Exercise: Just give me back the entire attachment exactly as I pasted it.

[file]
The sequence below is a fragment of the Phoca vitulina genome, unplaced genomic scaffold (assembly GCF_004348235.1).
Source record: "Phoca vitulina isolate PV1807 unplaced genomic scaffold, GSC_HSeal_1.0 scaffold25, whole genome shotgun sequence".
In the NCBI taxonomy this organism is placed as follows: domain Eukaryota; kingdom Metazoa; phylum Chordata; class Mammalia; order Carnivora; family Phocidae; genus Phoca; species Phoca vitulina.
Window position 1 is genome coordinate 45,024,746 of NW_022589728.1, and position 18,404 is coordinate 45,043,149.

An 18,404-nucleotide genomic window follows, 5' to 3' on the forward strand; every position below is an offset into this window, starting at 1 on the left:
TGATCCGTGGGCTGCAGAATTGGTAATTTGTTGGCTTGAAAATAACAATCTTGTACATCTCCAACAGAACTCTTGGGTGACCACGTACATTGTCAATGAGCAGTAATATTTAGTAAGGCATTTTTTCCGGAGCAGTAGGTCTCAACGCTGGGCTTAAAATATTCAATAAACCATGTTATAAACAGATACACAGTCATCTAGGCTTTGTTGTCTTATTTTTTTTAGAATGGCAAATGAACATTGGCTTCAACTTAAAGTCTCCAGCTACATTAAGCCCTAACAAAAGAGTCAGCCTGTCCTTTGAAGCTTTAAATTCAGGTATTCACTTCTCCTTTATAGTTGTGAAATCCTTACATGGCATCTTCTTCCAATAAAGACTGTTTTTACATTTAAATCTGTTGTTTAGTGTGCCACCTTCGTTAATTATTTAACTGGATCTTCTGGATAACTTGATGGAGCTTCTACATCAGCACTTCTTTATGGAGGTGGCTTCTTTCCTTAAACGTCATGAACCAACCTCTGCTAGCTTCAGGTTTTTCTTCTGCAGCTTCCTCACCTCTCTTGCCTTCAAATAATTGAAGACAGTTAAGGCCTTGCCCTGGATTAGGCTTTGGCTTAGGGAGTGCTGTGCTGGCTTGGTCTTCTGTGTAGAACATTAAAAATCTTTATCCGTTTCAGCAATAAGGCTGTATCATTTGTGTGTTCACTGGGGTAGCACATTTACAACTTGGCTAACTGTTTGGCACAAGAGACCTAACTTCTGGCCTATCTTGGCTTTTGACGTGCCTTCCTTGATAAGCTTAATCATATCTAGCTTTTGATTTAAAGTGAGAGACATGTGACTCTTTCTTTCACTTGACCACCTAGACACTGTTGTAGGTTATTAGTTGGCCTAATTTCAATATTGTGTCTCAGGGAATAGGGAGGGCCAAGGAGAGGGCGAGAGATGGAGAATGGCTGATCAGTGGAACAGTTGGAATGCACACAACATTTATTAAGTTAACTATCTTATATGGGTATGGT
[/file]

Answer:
The sequence below is a fragment of the Phoca vitulina genome, unplaced genomic scaffold (assembly GCF_004348235.1).
Source record: "Phoca vitulina isolate PV1807 unplaced genomic scaffold, GSC_HSeal_1.0 scaffold25, whole genome shotgun sequence".
In the NCBI taxonomy this organism is placed as follows: domain Eukaryota; kingdom Metazoa; phylum Chordata; class Mammalia; order Carnivora; family Phocidae; genus Phoca; species Phoca vitulina.
Window position 1 is genome coordinate 45,024,746 of NW_022589728.1, and position 18,404 is coordinate 45,043,149.

An 18,404-nucleotide genomic window follows, 5' to 3' on the forward strand; every position below is an offset into this window, starting at 1 on the left:
TGATCCGTGGGCTGCAGAATTGGTAATTTGTTGGCTTGAAAATAACAATCTTGTACATCTCCAACAGAACTCTTGGGTGACCACGTACATTGTCAATGAGCAGTAATATTTAGTAAGGCATTTTTTCCGGAGCAGTAGGTCTCAACGCTGGGCTTAAAATATTCAATAAACCATGTTATAAACAGATACACAGTCATCTAGGCTTTGTTGTCTTATTTTTTTTAGAATGGCAAATGAACATTGGCTTCAACTTAAAGTCTCCAGCTACATTAAGCCCTAACAAAAGAGTCAGCCTGTCCTTTGAAGCTTTAAATTCAGGTATTCACTTCTCCTTTATAGTTGTGAAATCCTTACATGGCATCTTCTTCCAATAAAGACTGTTTTTACATTTAAATCTGTTGTTTAGTGTGCCACCTTCGTTAATTATTTAACTGGATCTTCTGGATAACTTGATGGAGCTTCTACATCAGCACTTCTTTATGGAGGTGGCTTCTTTCCTTAAACGTCATGAACCAACCTCTGCTAGCTTCAGGTTTTTCTTCTGCAGCTTCCTCACCTCTCTTGCCTTCAAATAATTGAAGACAGTTAAGGCCTTGCCCTGGATTAGGCTTTGGCTTAGGGAGTGCTGTGCTGGCTTGGTCTTCTGTGTAGAACATTAAAAATCTTTATCCGTTTCAGCAATAAGGCTGTATCATTTGTGTGTTCACTGGGGTAGCACATTTACAACTTGGCTAACTGTTTGGCACAAGAGACCTAACTTCTGGCCTATCTTGGCTTTTGACGTGCCTTCCTTGATAAGCTTAATCATATCTAGCTTTTGATTTAAAGTGAGAGACATGTGACTCTTTCTTTCACTTGACCACCTAGACACTGTTGTAGGTTATTAGTTGGCCTAATTTCAATATTGTGTCTCAGGGAATAGGGAGGGCCAAGGAGAGGGCGAGAGATGGAGAATGGCTGATCAGTGGAACAGTTGGAATGCACACAACATTTATTAAGTTAACTATCTTATATGGGTATGGT